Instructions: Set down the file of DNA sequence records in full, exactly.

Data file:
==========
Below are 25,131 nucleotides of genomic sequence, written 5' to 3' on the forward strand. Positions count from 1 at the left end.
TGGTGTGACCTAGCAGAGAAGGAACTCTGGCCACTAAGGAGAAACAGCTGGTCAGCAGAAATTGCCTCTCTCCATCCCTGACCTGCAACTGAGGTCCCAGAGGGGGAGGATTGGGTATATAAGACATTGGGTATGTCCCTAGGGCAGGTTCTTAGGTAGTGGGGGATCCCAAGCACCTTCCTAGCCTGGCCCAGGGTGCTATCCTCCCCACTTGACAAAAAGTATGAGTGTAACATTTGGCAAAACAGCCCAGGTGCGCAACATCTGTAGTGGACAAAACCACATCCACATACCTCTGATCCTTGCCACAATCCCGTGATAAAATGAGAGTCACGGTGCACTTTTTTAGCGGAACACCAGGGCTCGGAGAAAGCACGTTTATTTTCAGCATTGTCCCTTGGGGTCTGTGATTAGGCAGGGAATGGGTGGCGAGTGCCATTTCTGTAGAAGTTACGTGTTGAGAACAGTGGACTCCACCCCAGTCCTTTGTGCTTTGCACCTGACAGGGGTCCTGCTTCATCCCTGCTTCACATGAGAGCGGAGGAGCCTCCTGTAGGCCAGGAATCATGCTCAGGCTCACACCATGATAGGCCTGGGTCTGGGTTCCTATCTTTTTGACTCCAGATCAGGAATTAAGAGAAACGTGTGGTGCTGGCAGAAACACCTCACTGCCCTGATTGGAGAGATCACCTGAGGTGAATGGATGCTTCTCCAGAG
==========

Below are 25,131 nucleotides of genomic sequence, written 5' to 3' on the forward strand. Positions count from 1 at the left end.
TGGTGTGACCTAGCAGAGAAGGAACTCTGGCCACTAAGGAGAAACAGCTGGTCAGCAGAAATTGCCTCTCTCCATCCCTGACCTGCAACTGAGGTCCCAGAGGGGGAGGATTGGGTATATAAGACATTGGGTATGTCCCTAGGGCAGGTTCTTAGGTAGTGGGGGATCCCAAGCACCTTCCTAGCCTGGCCCAGGGTGCTATCCTCCCCACTTGACAAAAAGTATGAGTGTAACATTTGGCAAAACAGCCCAGGTGCGCAACATCTGTAGTGGACAAAACCACATCCACATACCTCTGATCCTTGCCACAATCCCGTGATAAAATGAGAGTCACGGTGCACTTTTTTAGCGGAACACCAGGGCTCGGAGAAAGCACGTTTATTTTCAGCATTGTCCCTTGGGGTCTGTGATTAGGCAGGGAATGGGTGGCGAGTGCCATTTCTGTAGAAGTTACGTGTTGAGAACAGTGGACTCCACCCCAGTCCTTTGTGCTTTGCACCTGACAGGGGTCCTGCTTCATCCCTGCTTCACATGAGAGCGGAGGAGCCTCCTGTAGGCCAGGAATCATGCTCAGGCTCACACCATGATAGGCCTGGGTCTGGGTTCCTATCTTTTTGACTCCAGATCAGGAATTAAGAGAAACGTGTGGTGCTGGCAGAAACACCTCACTGCCCTGATTGGAGAGATCACCTGAGGTGAATGGATGCTTCTCCAGAG